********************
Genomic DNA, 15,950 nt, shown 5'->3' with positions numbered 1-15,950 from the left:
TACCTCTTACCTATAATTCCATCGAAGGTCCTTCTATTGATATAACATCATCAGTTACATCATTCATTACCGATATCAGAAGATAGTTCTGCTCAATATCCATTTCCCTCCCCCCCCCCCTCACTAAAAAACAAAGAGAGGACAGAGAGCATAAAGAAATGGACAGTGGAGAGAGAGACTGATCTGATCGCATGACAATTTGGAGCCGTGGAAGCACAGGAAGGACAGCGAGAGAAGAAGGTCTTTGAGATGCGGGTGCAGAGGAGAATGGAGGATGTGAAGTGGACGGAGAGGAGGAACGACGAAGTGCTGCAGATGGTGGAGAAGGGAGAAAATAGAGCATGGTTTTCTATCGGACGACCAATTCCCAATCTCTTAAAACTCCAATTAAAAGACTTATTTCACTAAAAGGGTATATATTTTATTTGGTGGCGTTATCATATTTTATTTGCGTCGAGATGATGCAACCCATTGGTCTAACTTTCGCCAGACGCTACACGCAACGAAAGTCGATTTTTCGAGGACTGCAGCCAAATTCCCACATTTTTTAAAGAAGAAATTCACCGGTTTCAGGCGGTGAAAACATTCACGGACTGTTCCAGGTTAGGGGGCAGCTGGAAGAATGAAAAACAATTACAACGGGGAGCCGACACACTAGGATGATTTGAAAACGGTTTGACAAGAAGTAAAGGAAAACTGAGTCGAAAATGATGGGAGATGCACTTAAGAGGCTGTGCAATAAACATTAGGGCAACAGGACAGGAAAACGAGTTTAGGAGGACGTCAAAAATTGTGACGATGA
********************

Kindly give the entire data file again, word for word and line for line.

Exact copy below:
Genomic DNA, 15,950 nt, shown 5'->3' with positions numbered 1-15,950 from the left:
TACCTCTTACCTATAATTCCATCGAAGGTCCTTCTATTGATATAACATCATCAGTTACATCATTCATTACCGATATCAGAAGATAGTTCTGCTCAATATCCATTTCCCTCCCCCCCCCCCTCACTAAAAAACAAAGAGAGGACAGAGAGCATAAAGAAATGGACAGTGGAGAGAGAGACTGATCTGATCGCATGACAATTTGGAGCCGTGGAAGCACAGGAAGGACAGCGAGAGAAGAAGGTCTTTGAGATGCGGGTGCAGAGGAGAATGGAGGATGTGAAGTGGACGGAGAGGAGGAACGACGAAGTGCTGCAGATGGTGGAGAAGGGAGAAAATAGAGCATGGTTTTCTATCGGACGACCAATTCCCAATCTCTTAAAACTCCAATTAAAAGACTTATTTCACTAAAAGGGTATATATTTTATTTGGTGGCGTTATCATATTTTATTTGCGTCGAGATGATGCAACCCATTGGTCTAACTTTCGCCAGACGCTACACGCAACGAAAGTCGATTTTTCGAGGACTGCAGCCAAATTCCCACATTTTTTAAAGAAGAAATTCACCGGTTTCAGGCGGTGAAAACATTCACGGACTGTTCCAGGTTAGGGGGCAGCTGGAAGAATGAAAAACAATTACAACGGGGAGCCGACACACTAGGATGATTTGAAAACGGTTTGACAAGAAGTAAAGGAAAACTGAGTCGAAAATGATGGGAGATGCACTTAAGAGGCTGTGCAATAAACATTAGGGCAACAGGACAGGAAAACGAGTTTAGGAGGACGTCAAAAATTGTGACGATGA